We Don't Need to Abolish the Shift

June 14, 2017
 I was recently asked the following question by Mike Murphy (or as many know him, Murph), one of the premier sports radio hosts in Chicago for years:

"I hear more talk again popping up of banning the shift. (MLB wants more hits, more excitement, etc.). Idea: You have Defensive Runs Saved. But, do you have Offensive Runs Lost?"

He went on to explain that he was particularly curious because he had seen a few plays recently where it was clear that the shift had taken away hits from Anthony Rizzo and Kyle Schwarber, and he was interested if there was a way to see how much the shift was hurting offensive players.

In his question, Murph hits on an important concept that comes up often when I talk with people around the game about Defensive Runs Saved. When we refer to the defense saving runs, those runs are just as much lost by the offense, so we can understand the impact that defense has from an offensive perspective as well. In the case of shifts in particular, we track Shift Runs Saved, which measures the value of the shift relative to traditional defensive positioning.

Through the first two and a half months of this season, teams have saved 186 runs with the shift. Compared to the 8,916 runs scored in the league so far, that’s actually a pretty small impact. The difference ends up being only 0.09 runs per team per 9 innings, from 4.75 to 4.66. The shift has an impact but nothing like people think. It’s helpful for a team to shift—there’s no sense not doing it because it helps more often than it hurts. But it’s just a tactic, like platooning, where you get an advantage when you have a righty hitter face a lefty pitcher. You should do it, but it’s not a panacea, and certainly not a threat to offense overall.

In fact, despite the use of the shift continuing to increase year-over-year, we have actually seen scoring increase to the point that it is now consistent with historical levels. This season’s 4.66 runs per team per 9 innings is the highest since 2009 and is right in line with previous seasons in the modern era (steroid-driven years excluded). A lot of this has been attributed to an airball revolution—a concerted effort by hitters to get more lift on the ball—that, to some extent, comes as a counterpunch by hitters to the shift. And this is the really important point to take away here: the shift drives down offense, but hitters are still able to perform well despite the increased use of the shift because they too can make adjustments to combat it.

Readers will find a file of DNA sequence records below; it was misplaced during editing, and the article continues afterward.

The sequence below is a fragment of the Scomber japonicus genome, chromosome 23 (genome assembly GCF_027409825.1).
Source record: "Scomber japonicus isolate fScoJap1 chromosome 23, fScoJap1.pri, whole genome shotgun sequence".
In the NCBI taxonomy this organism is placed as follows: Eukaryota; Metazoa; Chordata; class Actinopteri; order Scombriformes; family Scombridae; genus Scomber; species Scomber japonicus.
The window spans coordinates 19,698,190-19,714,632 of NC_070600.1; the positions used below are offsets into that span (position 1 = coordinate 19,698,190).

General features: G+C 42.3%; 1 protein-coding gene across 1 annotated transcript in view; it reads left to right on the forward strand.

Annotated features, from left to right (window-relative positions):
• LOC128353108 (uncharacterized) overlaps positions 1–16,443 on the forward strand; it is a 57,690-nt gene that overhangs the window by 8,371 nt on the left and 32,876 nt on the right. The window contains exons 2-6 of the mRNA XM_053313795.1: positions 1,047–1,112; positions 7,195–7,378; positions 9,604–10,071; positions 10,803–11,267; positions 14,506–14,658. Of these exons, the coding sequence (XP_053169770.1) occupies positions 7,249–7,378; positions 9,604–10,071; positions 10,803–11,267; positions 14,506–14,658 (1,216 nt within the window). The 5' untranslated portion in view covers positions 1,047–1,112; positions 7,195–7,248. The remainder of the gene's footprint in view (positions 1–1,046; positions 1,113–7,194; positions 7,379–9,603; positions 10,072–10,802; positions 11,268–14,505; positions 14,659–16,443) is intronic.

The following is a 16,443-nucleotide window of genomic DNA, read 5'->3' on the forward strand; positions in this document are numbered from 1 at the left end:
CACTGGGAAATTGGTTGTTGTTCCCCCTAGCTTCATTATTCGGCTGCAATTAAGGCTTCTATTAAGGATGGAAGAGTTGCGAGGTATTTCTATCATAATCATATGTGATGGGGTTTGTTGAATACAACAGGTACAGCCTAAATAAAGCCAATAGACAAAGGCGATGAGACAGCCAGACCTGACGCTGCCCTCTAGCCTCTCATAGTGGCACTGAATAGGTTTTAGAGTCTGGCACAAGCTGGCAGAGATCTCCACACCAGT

COMMENTS (7 Comments, most recent shown first)

shthar
By the time they get to the majors, hitters are gonna hit they way they're gonna hit. The only guys who attempt to change, are guys that can't hit. If a particular hitter CAN just decide to hit the other way, they aint gonna shift on him. At least not for long.
1:52 PM Jun 15th
 
Fireball Wenz
Legislating against the shift is a HORRIBLE idea. One - you wind up with the type of :is this a zone defense" rulings that make no sense. Two - the defense is SUPPOSED to move around to provide the optimal defense, and has for decades - this is just a longstanding tradition that has been expanded. Three, and most importantly - the shift is a natural reaction and corrective to the offense adopting as an optimal strategy trying to pull every pitch. Forcing hitters to adapt will restore some variety in the game.
12:23 PM Jun 15th
 
billsizer
I completely agree with astros34. Legislating against the shift is almost impossible as a practical matter. You can't tell fielders where they must stand. After that, what? Replays to determine if a fielder cheated? C'mon.
9:23 AM Jun 15th
 
astros34
I don't see how you could abolish the shift anyway. All you could do is say the defense has to have two defenders on each side of second base or something and there would still be shifts. Then you couldn't do a five-man infield if you wanted to because you'd have three guys on one side or the other. You can't just tell the shortstop and/or second baseman where he has to stand.
7:27 AM Jun 15th
 
Brock Hanke
I'm not sure what baseball insiders think, but my impression of the shift is that it is mostly designed to take away power. You force the hitter to hit to the opposite field, he can do that, but he loses some power.
12:40 AM Jun 15th
 
OldBackstop
I know John doesn't usually follow up, but I'd be curious as to whether the system measures plays....we've all seen them....where the shift hurt the defense -- a ball going right through where the third baseman would have been, or some baserunning advantage when a runner grabs third.
11:56 PM Jun 14th
 
bearbyz
If hitters learned to hit the other way, would be one way to lesson the number of shifts.
10:02 PM Jun 14th
 
 
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